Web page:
As for other players in this grouping, peak Wade, Kobe, Manu and Pierce deserve mention, though the former 2 have cleaner fits here.  Wade was a two-way initiator in his prime, though his prime was partly shared by a superior player of this mold.  Kobe could be this player when he wasn’t predetermining what role to fill in either/or fashion.  Manu had this ability, but given his surroundings as a sixth man playing next to Parker and Duncan it’s certainly fair to disqualify him.  Same goes for Pierce, who probably could fill this role (and did in some variation for years), but might be more optimally used in his “Big 4” title team role.

Overall, this is half of the holy grail wing archetype, as taller wing initiators/scorers in the league typically eclipse smaller lead guards as contributors to successful teams.  This shouldn’t be viewed as all category 1 players are inherently better than category 2 players.  Durant for instance as one of the best scorers of all time will likely be better than Giannis or Simmons after their careers finish (and he certainly is now of course).  It’s more a skill-set and role delineation.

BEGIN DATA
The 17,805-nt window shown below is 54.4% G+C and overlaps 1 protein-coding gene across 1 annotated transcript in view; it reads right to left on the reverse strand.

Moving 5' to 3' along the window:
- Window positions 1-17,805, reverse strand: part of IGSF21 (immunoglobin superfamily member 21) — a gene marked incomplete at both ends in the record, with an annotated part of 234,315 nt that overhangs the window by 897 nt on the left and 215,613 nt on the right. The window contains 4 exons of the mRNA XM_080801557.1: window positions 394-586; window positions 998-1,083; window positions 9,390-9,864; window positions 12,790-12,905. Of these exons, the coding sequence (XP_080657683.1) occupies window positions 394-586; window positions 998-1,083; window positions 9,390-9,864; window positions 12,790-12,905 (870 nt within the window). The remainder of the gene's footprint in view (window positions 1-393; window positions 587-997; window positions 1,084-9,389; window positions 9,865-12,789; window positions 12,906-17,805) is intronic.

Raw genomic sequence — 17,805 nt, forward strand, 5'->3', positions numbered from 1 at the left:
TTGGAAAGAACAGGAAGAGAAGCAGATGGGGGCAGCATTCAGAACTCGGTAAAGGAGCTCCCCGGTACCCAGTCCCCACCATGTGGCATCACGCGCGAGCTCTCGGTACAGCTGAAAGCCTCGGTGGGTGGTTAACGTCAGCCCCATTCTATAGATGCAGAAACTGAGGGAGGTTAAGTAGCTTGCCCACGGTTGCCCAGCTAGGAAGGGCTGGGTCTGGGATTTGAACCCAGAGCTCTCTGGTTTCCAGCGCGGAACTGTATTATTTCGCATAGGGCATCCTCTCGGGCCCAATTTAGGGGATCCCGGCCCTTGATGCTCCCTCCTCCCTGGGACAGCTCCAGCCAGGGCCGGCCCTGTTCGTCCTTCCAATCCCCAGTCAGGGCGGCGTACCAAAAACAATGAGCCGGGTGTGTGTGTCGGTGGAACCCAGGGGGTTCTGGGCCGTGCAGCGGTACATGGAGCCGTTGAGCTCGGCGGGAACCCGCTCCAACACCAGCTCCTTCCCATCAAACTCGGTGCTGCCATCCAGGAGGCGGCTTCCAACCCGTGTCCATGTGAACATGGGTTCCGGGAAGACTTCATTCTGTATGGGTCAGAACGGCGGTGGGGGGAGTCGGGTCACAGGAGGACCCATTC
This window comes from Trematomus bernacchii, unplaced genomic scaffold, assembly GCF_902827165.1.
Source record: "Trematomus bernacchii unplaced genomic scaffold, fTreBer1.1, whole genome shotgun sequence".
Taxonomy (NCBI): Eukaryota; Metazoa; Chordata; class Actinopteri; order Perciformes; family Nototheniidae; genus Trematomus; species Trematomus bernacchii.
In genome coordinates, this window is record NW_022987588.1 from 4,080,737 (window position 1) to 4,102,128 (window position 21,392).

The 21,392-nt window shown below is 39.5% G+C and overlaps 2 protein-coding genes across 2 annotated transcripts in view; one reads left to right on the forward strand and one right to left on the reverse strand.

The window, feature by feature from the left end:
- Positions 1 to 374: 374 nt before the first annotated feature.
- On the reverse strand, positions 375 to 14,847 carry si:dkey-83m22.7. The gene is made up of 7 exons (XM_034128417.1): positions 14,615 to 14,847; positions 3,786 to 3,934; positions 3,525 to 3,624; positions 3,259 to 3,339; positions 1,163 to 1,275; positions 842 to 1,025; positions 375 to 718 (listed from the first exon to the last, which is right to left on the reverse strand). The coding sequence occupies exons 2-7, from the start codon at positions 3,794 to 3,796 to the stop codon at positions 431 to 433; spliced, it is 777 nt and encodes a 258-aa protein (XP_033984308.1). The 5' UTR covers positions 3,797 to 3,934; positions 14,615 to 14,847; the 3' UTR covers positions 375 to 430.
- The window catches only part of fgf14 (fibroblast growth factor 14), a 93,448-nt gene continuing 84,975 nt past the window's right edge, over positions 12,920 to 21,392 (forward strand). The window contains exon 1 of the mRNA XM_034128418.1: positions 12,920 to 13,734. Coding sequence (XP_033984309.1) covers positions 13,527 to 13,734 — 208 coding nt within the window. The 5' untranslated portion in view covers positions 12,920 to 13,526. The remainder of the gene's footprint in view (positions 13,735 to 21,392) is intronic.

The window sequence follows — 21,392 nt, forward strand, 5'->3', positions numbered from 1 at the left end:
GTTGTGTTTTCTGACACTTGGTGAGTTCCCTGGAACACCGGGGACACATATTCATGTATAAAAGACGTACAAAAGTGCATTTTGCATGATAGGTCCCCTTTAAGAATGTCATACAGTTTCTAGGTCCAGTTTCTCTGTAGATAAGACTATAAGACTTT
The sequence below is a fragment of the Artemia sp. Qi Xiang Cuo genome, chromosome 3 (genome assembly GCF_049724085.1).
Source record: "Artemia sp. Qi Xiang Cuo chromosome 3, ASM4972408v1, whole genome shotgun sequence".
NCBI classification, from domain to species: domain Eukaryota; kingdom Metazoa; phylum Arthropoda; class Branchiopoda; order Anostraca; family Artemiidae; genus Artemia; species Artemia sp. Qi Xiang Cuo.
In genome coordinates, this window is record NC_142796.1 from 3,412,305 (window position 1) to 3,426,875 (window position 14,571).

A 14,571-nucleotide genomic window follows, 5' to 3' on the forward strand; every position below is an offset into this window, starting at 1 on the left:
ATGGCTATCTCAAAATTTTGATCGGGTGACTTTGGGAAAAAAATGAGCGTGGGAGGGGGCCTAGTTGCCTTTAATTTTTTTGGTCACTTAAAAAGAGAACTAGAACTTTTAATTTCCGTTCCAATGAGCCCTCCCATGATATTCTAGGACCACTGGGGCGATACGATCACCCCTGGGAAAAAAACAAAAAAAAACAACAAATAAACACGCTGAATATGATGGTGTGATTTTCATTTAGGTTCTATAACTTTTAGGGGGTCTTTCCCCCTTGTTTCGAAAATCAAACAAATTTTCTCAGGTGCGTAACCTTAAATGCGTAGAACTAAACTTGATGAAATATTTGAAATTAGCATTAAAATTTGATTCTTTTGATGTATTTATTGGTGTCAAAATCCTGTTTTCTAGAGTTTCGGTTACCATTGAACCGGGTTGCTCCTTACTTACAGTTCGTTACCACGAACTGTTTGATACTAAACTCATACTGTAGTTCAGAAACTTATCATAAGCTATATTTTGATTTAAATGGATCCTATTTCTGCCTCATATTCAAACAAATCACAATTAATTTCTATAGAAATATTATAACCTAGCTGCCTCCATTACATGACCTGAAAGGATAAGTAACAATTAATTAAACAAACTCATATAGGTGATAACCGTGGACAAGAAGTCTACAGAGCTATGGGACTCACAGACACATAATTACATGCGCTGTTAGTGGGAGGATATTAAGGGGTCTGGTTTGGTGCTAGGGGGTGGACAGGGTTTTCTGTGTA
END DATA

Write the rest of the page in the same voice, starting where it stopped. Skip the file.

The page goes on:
A.High Usage Handling/Creation For Others

2015/16 Regular Season Usage Rate Leaders

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  • When we’re talking about star players, the implicit undertone message is the ability to handle high usage without a curb off in efficiency.  LeBron obviously satisfies the usage burden.

2015/16 Regular Season RPM Leaders

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  • …And corresponding efficiency/production

2015/16 Regular Season AST/USG Ratio (Non-Inclusive)